a Third Way in the bake a cake discussion

About a year ago to the day, while the discussion was still going on  in the new dilemma whether or not Christians should bake a cake for a gay couple’s wedding, I weighed in with a post which hit some of the spot for that time (yes, bake the wedding cake). Surely much more needed to be said then, and we’ve moved past that part to some extent.

Scot Mcknight in his recent book, A Fellowship of Differents: Showing the World God’s Design for Life Together (see current Kindle price, a bargain) advocates a Third Way, even as he acknowledges that both conservatives/ traditionalists and progressives argue strongly that there are only two ways.

The Third Way he suggests in a nutshell goes something like this. We all live together in the community of the church with all of our differences, of course, and fundamental to this discussion with our brokenness. And in doing so, as the church, we help each other go on in the path of holiness as those living in God’s grace and ongoing forgiveness in and through Jesus. We don’t want anyone to leave the church, just because they’re in a struggle and perhaps over a sin issue they can’t overcome.

This reminds me of Pope Francis’s recent Exhortation to the Roman Catholic Church, which I think actually is a good word to the church at large: how the church pastorally needs to think through how it can be present for everyone. There is no suggestion whatsoever that the church is to slough off concern over sin, but rather to be present in Jesus for the salvation and healing of sinners, which really includes us all.

Back to Scot McKnight’s thought: Many who experience same sex attraction, in spite of their desire to follow Christ, and regardless of how long and hard they’ve prayed, find that this attraction remains, while they are not attracted at all to the opposite sex. Scot shares something of the story of Wesley Hill, an evangelical New Testament professor, along with some most helpful words born out of this struggle.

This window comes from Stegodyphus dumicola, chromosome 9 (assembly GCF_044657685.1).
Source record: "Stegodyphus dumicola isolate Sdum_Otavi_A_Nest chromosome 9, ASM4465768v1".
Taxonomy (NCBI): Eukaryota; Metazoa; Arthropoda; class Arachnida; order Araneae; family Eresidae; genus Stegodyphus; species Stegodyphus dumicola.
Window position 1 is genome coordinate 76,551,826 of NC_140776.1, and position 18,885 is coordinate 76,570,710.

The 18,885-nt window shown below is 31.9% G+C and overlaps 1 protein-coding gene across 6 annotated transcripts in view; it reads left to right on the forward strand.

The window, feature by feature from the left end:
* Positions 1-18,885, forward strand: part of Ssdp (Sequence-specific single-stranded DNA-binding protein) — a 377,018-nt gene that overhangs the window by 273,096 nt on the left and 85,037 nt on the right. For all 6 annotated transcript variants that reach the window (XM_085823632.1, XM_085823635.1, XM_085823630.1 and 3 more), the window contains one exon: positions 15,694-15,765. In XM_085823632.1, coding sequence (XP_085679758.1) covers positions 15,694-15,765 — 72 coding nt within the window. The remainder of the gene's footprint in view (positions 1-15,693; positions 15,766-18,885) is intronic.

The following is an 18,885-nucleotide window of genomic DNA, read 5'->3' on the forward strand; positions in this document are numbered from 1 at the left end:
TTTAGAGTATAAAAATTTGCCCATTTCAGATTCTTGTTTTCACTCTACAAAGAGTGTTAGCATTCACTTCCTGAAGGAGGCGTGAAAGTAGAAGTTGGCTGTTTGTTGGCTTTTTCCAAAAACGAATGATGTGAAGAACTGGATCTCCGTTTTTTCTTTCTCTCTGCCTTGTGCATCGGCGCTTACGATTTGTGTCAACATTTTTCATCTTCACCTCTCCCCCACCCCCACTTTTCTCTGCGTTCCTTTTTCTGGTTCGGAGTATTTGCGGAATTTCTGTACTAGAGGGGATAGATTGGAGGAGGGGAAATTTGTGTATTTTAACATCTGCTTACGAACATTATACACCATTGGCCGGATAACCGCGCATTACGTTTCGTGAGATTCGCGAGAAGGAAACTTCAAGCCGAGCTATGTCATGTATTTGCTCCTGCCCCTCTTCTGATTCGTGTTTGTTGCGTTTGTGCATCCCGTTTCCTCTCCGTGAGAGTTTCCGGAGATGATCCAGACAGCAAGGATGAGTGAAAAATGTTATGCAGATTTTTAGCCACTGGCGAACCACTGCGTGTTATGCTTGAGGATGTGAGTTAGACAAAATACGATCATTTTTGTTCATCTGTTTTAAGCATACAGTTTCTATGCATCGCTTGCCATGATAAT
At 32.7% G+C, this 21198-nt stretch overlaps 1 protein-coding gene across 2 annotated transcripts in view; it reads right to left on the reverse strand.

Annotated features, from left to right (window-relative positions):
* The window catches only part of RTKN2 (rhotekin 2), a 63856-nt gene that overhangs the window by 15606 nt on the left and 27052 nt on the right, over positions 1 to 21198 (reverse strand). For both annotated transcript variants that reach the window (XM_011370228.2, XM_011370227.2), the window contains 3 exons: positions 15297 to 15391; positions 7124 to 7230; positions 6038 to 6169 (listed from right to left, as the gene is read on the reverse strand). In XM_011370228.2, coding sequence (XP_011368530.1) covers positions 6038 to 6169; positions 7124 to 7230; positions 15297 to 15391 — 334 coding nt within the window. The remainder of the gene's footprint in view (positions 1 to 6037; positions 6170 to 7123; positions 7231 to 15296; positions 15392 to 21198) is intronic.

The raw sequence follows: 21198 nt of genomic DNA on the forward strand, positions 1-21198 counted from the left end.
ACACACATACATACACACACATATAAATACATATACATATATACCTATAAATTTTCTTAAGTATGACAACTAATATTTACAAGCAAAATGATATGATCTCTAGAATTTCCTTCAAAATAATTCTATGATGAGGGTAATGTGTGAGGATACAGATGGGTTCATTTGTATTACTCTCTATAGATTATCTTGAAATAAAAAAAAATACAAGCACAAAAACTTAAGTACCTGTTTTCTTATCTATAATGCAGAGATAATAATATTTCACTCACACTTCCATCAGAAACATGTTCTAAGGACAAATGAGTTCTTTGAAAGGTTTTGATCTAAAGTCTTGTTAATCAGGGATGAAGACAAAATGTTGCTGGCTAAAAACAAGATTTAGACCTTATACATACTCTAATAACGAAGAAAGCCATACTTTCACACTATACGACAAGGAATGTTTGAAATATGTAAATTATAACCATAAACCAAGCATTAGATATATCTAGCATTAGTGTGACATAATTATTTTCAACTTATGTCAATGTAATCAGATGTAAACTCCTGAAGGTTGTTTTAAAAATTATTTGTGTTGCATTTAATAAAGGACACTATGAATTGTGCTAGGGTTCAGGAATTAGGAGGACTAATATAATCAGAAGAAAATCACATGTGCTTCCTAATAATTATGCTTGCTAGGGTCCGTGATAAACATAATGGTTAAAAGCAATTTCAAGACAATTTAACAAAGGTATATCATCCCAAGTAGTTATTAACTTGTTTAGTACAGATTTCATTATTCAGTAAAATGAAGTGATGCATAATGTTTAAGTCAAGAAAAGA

Like many, Hill has found that the change for him apparently isn’t to come in this life. But what change he is experiencing is to begin to see his same sex attraction as something in a way to be embraced as a cross, as he takes the way of the cross in living faithfully to God’s call in Jesus according to scripture, by abstaining from same sex relations, and doing so with others of us who need to do the same thing for different issues, all on the road to holiness together. And that he looks forward to the day when the Lord will crown his self-denial with the Lord’s praise.

But on to the wedding cake issue. Love might mean that we can bake the cake, and attend the wedding, even though we’re not in agreement, so that we can actually have some sort of relationship with those people. For a Christian business to simply cut them off may send the message loud and clear that same sex activity and union is not accepted as God’s will. But it essentially closes the door to any relationship with them, and can send a message of antagonism and opposition to them as people.

Instead we need to think of ways that we can be present to them, even as we need the same presence from each other. A presence not based on how well we’ve done, persisting in spite of a number of shortcomings, which is going to be the case in any relationships worthy of the name relationship. A friendship not based on any good we see in another, or with the idea that they’ll become, or may become a Christian someday. But simply because they are who they are, period. End of thought.

Of course we want all to find and enter into the same good news that is central in our lives, for sure, and out of love. But love knows no bounds, the Father is waiting and ready to run with arms outstretched to any who may be coming his way. Something we are all desperately in need of. Something for each of us, and for everyone else in the world in and through Jesus.

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